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She was the same age as me, perhaps a bit older. Her shack behind the bicycle stand had an asbestos roof, and a stone stove lit with sticks. She was cooking at an age when I wasn't even allowed near the kitchen to feed herself and her baby brother while their mother cleaned our toilets and swept our classrooms. I recall my pointless pride and superiority when my friends and I barged into her home, laden with old clothes and toys. However, our visions of philanthropy were quickly shattered when we took in the meagre furnishings visible only by the light streaming in through the cut doorway. But brighter than any lamp was the smile she flashed at us, genuinely pleased if a bit embarrassed, to welcome us into her home.

That was the first time I thought, “Life isn't fair.”

It was the start of the Christmas holidays. We were driving across the State to spend the season with family, stomachs full from a late breakfast and throats sore from singing along to an old CD of which we never tired. Exhaustion and excitement soon took hold of me, barely a child of nine, and I drifted into a deep sleep in the front seat of our car. Mercifully, it turned out, for soon after I had nodded off, our car slid across the empty highway due to a burst tire, spun in the air, and crashed down, little more than a crumpled scrap of metal. When I was eventually dragged out of the vehicle, confused and disoriented, the first sight I laid eyes on was my mother, blood streaming down her face. If not for God’s grace and the kindness of the villagers nearby, she might not have survived that day.

That's when it hit me: “Life is short.”

The Mumbai terrorist attacks on the Taj Hotel shook the country and the whole world. At the time, I was 600 miles away, safe at home in another State. I recall watching the horrific events unfold on TV, my heart racing as I listened to the news anchor's commentary on the gunshots that killed more than a 150 people. They did not even have a chance to defend themselves. It was the first time the word terrorism meant something to me. It meant fear. I could barely understand it. How could people die and families be broken just because someone with a gun decided they should? Who gave people the right to take the lives of others just because of groundless hate?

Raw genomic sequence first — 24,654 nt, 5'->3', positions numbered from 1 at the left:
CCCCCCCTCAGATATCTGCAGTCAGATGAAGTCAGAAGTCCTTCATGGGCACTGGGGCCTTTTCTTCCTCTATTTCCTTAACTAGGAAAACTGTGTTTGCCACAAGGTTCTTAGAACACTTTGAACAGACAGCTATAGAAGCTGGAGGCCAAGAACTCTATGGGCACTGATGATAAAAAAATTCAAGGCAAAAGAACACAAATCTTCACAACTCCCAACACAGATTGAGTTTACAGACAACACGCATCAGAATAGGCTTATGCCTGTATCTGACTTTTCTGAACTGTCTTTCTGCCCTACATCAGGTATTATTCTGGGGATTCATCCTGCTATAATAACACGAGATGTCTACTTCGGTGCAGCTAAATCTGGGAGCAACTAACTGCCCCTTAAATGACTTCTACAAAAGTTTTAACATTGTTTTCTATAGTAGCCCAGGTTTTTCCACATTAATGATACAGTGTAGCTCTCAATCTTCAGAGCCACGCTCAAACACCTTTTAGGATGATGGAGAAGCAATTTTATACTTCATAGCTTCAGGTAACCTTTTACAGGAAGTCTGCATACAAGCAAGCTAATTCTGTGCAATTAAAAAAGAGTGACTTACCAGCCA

That was when I realised: “Life is cheap.”

But while each of these revelations rings true, they do not truly convey what I now believe is the true meaning of life. With the global pandemic wreaking havoc on our world, it might seem ironic to find such meaning among so much death. But it is during this time, when eulogies fill our ears more than the sound of laughter, that I have realised what life truly means.

There is one point of consistency among all funerals: the praises people sing of those who can’t hear them. I have often found it strange and slightly hypocritical that people are eager to speak about the dead but are reluctant to talk to the living. We don’t mind kissing a corpse but hesitate to offer a friend a hug.

If there’s one good thing that has come out of this widespread calamity, it is the shift in people’s attitude towards their relationships. People have begun to realise the importance of their families and friends. Isolation has helped us cherish our bonds and mend those that are broken.

Time and experience have taught me that we are only worth the number of lives we impact, and it is never too late to love, especially when the call of death is as unpredictable as it is during these times. Hence, I wish to never waste an opportunity to touch lives, as many as I can, during the time I have left in this world. For life might be unfair, short, and cheap, but it can also be hopeful, kind, and beautiful.

If we only try.  

divyagrace1997@gmail.com


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Printable version | May 18, 2022 2:19:18 pm | https://www.thehindu.com/opinion/open-page/living-to-learn/article38308388.ece